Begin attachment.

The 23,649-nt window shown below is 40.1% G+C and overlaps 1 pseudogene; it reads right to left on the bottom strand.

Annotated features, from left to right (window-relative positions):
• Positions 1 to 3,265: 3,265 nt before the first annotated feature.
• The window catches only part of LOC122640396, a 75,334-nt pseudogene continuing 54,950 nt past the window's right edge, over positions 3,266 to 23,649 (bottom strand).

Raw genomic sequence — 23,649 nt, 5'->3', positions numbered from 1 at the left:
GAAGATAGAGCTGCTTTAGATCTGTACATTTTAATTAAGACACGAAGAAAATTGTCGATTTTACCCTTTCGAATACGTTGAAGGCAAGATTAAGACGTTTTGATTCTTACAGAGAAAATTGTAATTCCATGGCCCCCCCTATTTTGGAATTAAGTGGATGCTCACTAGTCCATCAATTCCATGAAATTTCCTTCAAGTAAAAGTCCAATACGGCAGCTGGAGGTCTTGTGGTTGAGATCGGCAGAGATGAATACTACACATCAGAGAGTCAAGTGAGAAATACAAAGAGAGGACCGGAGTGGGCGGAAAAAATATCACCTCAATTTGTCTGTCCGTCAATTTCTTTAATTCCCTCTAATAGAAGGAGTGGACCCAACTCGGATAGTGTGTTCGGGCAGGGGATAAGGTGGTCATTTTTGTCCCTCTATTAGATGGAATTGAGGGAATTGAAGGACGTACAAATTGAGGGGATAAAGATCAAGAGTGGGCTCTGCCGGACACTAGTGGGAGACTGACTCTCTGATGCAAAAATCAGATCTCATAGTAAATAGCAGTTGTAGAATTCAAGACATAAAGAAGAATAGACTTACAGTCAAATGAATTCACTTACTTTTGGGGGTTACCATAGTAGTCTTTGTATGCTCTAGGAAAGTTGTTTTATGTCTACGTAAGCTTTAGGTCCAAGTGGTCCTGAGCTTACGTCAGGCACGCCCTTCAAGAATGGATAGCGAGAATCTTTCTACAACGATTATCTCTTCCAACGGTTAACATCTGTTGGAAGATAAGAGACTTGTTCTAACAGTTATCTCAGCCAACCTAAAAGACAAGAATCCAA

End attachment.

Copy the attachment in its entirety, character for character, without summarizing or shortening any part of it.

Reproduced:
The 23,649-nt window shown below is 40.1% G+C and overlaps 1 pseudogene; it reads right to left on the bottom strand.

Annotated features, from left to right (window-relative positions):
• Positions 1 to 3,265: 3,265 nt before the first annotated feature.
• The window catches only part of LOC122640396, a 75,334-nt pseudogene continuing 54,950 nt past the window's right edge, over positions 3,266 to 23,649 (bottom strand).

Raw genomic sequence — 23,649 nt, 5'->3', positions numbered from 1 at the left:
GAAGATAGAGCTGCTTTAGATCTGTACATTTTAATTAAGACACGAAGAAAATTGTCGATTTTACCCTTTCGAATACGTTGAAGGCAAGATTAAGACGTTTTGATTCTTACAGAGAAAATTGTAATTCCATGGCCCCCCCTATTTTGGAATTAAGTGGATGCTCACTAGTCCATCAATTCCATGAAATTTCCTTCAAGTAAAAGTCCAATACGGCAGCTGGAGGTCTTGTGGTTGAGATCGGCAGAGATGAATACTACACATCAGAGAGTCAAGTGAGAAATACAAAGAGAGGACCGGAGTGGGCGGAAAAAATATCACCTCAATTTGTCTGTCCGTCAATTTCTTTAATTCCCTCTAATAGAAGGAGTGGACCCAACTCGGATAGTGTGTTCGGGCAGGGGATAAGGTGGTCATTTTTGTCCCTCTATTAGATGGAATTGAGGGAATTGAAGGACGTACAAATTGAGGGGATAAAGATCAAGAGTGGGCTCTGCCGGACACTAGTGGGAGACTGACTCTCTGATGCAAAAATCAGATCTCATAGTAAATAGCAGTTGTAGAATTCAAGACATAAAGAAGAATAGACTTACAGTCAAATGAATTCACTTACTTTTGGGGGTTACCATAGTAGTCTTTGTATGCTCTAGGAAAGTTGTTTTATGTCTACGTAAGCTTTAGGTCCAAGTGGTCCTGAGCTTACGTCAGGCACGCCCTTCAAGAATGGATAGCGAGAATCTTTCTACAACGATTATCTCTTCCAACGGTTAACATCTGTTGGAAGATAAGAGACTTGTTCTAACAGTTATCTCAGCCAACCTAAAAGACAAGAATCCAA